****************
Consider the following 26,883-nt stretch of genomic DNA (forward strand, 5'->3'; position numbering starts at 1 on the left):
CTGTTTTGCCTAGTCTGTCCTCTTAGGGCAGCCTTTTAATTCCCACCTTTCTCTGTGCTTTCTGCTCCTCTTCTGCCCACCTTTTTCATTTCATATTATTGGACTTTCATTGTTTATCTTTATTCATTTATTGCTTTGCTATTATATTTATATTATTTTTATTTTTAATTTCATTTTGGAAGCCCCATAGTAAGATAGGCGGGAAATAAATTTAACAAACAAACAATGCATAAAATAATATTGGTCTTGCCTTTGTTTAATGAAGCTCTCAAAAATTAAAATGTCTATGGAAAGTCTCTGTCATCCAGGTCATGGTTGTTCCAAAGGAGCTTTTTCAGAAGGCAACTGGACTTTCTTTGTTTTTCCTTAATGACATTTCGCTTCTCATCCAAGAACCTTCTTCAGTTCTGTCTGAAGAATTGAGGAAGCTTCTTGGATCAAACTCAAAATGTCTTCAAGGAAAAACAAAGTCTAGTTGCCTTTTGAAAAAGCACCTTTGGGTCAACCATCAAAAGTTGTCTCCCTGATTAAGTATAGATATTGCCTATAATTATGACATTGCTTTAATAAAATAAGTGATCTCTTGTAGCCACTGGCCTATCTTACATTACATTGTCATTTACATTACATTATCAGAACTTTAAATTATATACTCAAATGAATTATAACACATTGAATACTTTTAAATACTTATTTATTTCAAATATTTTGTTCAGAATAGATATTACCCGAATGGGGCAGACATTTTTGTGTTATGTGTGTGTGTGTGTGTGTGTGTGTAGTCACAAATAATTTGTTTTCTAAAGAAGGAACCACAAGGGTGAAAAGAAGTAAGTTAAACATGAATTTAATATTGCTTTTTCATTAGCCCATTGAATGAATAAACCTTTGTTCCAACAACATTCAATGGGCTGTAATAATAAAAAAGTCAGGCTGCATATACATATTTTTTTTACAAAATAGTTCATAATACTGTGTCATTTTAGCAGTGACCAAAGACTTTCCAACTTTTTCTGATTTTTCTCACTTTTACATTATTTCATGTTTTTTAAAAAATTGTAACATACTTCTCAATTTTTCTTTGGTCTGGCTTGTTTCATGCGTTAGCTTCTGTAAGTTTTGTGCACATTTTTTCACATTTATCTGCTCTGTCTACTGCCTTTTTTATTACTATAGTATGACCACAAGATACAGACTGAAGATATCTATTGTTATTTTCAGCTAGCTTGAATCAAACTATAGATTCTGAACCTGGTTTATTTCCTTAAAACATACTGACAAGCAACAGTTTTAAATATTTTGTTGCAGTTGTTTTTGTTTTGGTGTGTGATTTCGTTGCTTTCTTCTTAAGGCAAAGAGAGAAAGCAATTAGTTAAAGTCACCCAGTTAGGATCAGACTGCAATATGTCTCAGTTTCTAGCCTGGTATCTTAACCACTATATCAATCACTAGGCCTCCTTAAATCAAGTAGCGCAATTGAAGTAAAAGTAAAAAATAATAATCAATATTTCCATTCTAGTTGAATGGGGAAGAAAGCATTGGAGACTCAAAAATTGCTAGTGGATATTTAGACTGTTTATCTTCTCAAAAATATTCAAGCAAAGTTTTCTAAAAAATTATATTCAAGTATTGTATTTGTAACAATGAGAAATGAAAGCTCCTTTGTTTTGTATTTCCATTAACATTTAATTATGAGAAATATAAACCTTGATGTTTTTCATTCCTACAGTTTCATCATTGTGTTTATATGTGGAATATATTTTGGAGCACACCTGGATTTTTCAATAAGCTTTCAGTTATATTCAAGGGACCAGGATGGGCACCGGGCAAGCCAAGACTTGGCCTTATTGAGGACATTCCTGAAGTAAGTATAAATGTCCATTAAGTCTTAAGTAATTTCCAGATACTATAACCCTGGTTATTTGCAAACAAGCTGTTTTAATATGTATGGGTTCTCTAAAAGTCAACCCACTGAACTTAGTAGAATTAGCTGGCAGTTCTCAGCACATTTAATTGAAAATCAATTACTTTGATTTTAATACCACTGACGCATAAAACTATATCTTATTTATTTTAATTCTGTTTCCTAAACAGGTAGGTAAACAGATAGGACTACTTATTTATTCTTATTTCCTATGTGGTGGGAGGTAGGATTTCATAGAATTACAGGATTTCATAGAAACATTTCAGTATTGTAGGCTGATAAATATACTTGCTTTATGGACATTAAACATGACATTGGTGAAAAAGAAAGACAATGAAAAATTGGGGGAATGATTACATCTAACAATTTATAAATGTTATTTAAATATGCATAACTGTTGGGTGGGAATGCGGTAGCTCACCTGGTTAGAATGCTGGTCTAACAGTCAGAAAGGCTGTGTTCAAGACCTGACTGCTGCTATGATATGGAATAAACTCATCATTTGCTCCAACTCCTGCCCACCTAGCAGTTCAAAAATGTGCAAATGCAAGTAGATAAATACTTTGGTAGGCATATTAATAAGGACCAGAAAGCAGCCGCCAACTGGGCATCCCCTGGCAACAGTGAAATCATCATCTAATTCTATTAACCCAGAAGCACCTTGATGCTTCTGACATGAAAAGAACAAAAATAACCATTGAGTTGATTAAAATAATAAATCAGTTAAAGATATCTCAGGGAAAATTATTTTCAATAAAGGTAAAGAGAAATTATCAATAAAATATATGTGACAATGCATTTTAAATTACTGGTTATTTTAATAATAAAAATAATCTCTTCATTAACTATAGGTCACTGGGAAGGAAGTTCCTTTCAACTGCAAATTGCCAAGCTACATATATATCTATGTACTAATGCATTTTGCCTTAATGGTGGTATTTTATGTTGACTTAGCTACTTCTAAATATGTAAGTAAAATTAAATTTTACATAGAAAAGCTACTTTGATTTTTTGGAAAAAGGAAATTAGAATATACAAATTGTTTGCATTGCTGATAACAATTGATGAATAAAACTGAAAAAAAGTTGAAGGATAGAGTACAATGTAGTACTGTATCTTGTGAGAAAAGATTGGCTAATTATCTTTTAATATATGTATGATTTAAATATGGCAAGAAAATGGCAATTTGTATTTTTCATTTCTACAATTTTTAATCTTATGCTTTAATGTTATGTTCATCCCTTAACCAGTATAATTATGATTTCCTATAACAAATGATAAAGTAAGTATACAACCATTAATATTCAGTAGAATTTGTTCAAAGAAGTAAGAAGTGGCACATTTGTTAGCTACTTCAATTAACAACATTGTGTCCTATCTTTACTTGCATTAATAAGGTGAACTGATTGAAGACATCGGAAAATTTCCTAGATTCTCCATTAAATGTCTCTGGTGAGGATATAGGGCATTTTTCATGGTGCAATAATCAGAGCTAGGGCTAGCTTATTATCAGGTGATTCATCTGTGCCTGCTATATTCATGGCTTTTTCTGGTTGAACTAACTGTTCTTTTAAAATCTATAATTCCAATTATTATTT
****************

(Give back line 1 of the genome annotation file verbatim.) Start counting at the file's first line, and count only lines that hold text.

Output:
Consider the following 26,883-nt stretch of genomic DNA (forward strand, 5'->3'; position numbering starts at 1 on the left):